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NC State celebrates 70 years of nuclear engineering education
An early picture of the research reactor building on the North Carolina State University campus. The Department of Nuclear Engineering is celebrating the 70th anniversary of its nuclear engineering curriculum in 2020–2021. Photo: North Carolina State University
The Department of Nuclear Engineering at North Carolina State University has spent the 2020–2021 academic year celebrating the 70th anniversary of its becoming the first U.S. university to establish a nuclear engineering curriculum. It started in 1950, when Clifford Beck, then of Oak Ridge, Tenn., obtained support from NC State’s dean of engineering, Harold Lampe, to build the nation’s first university nuclear reactor and, in conjunction, establish an educational curriculum dedicated to nuclear engineering.
The department, host to the 2021 ANS Virtual Student Conference, scheduled for April 8–10, now features 23 tenure/tenure-track faculty and three research faculty members. “What a journey for the first nuclear engineering curriculum in the nation,” said Kostadin Ivanov, professor and department head.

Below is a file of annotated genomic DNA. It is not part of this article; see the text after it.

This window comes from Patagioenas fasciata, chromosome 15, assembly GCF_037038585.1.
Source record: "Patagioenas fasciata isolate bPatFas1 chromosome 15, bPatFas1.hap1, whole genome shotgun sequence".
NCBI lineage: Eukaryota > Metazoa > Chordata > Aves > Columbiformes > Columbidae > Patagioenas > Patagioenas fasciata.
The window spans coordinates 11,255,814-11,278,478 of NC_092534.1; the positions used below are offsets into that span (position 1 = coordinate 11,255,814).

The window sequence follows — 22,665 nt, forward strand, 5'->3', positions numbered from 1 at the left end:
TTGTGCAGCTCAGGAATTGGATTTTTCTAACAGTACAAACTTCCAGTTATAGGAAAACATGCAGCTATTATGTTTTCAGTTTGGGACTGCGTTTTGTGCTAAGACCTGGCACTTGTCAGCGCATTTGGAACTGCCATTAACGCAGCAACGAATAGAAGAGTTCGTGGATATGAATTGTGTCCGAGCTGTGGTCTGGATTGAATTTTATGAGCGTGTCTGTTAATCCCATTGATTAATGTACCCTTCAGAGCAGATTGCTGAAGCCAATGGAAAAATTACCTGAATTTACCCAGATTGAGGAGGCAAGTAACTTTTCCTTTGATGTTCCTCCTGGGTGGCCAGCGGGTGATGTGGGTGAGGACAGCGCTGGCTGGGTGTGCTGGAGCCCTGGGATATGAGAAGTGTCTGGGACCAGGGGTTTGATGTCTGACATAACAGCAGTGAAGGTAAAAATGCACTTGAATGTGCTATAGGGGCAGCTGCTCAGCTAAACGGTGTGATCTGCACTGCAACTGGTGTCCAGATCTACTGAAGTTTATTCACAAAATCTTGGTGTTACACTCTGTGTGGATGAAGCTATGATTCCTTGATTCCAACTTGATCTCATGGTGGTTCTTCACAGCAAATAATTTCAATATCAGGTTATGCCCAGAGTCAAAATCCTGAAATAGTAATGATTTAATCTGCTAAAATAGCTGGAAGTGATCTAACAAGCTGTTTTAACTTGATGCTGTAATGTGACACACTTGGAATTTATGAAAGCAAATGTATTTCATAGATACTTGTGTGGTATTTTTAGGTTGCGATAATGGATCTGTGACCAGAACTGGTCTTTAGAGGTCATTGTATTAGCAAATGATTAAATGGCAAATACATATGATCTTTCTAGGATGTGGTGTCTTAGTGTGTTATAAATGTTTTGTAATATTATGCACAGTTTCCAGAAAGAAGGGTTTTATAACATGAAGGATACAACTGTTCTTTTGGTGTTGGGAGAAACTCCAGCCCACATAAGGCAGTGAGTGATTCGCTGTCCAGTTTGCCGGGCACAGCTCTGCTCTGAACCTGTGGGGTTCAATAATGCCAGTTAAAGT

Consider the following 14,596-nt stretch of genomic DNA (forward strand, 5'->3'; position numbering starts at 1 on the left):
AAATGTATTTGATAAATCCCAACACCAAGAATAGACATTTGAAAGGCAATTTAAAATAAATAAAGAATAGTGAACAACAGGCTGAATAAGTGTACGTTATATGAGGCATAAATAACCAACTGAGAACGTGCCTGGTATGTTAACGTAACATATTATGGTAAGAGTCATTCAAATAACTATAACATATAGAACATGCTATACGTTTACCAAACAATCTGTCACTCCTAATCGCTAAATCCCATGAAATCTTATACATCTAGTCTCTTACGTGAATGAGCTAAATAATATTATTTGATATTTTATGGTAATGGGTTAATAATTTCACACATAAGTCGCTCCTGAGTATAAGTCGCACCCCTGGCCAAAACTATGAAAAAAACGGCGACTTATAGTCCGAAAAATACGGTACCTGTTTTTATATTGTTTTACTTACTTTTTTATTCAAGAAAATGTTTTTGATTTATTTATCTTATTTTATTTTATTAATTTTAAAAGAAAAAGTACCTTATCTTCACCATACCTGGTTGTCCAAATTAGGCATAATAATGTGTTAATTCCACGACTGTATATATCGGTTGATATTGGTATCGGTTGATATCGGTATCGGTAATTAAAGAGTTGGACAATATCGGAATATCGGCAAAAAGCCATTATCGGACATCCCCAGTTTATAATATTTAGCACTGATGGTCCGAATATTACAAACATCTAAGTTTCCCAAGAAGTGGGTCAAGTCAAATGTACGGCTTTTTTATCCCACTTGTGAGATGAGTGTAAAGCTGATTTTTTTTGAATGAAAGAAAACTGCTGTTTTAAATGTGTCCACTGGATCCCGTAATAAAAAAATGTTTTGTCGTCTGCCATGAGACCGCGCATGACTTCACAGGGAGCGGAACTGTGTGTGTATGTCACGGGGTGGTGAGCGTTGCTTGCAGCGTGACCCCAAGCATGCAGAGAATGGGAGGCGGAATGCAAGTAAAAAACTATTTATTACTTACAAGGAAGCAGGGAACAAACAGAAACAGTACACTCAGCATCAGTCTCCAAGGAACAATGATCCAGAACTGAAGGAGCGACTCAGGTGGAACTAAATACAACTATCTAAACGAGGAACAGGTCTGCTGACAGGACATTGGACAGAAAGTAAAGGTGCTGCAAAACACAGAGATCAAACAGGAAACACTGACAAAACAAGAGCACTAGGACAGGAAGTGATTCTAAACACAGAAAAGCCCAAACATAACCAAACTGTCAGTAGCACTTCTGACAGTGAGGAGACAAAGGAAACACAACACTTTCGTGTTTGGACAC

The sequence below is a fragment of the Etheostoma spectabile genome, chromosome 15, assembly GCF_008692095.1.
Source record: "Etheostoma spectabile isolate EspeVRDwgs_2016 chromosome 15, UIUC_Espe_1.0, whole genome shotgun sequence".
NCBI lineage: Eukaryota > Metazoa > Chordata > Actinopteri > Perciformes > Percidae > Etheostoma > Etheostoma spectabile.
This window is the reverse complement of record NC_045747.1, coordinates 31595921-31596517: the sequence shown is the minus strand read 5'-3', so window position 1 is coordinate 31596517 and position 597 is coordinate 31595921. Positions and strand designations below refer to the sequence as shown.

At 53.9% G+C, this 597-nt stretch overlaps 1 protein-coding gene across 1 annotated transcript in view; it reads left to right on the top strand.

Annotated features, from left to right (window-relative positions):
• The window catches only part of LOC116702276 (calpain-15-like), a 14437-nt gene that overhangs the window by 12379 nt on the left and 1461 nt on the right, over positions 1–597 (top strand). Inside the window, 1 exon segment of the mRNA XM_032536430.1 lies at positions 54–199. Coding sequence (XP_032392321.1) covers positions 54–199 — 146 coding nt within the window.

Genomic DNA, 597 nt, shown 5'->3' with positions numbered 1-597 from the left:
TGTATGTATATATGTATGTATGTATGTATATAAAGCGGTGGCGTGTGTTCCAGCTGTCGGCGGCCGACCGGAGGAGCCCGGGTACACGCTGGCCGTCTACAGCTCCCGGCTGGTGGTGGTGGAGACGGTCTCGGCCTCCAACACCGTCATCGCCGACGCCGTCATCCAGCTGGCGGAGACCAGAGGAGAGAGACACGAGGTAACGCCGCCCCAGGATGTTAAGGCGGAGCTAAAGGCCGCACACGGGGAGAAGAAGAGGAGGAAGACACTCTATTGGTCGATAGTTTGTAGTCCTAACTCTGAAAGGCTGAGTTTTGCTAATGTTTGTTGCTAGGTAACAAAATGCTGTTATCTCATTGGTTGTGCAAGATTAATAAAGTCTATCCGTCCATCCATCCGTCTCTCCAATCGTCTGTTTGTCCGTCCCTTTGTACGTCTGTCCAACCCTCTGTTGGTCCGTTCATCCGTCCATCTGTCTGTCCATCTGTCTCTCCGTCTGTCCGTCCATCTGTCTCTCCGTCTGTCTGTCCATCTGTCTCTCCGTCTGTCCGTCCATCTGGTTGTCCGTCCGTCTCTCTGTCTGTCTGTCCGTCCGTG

Sadao Uchikawa, Tsutomu Okubo, Yoshihiro Nakano
Nuclear Technology | Volume 172 | Number 2 | November 2010 | Pages 132-142
Technical Paper | Fuel Cycle and Management | dx.doi.org/10.13182/NT10-A10900
Articles are hosted by Taylor and Francis Online.
The FLWR is a boiling water reactor type with a core consisting of hexagonal-shaped fuel assemblies with a triangular-lattice fuel rod configuration, which has been proposed in order to ensure a sustainable energy supply in the future based on well-established light water reactor technologies. This paper proposes a new concept of fuel assembly design named FLWR/MIX. The first stage of FLWR is designed to conserve plutonium effectively with a fissile plutonium conversion ratio of around 1.0, keeping negative void reactivity characteristics. Enriched UO2 fuel rods are arranged in the peripheral region of the assembly, surrounding the mixed oxide (MOX) fuel rods in the central region. Performance evaluation shows that the FLWR/MIX concept is effective for controlling the void reactivity characteristics in the tight-lattice fuel rod configuration and is promising under the framework of the UO2 and MOX fuel technologies and related infrastructures that have been established for the current LWR-MOX utilization.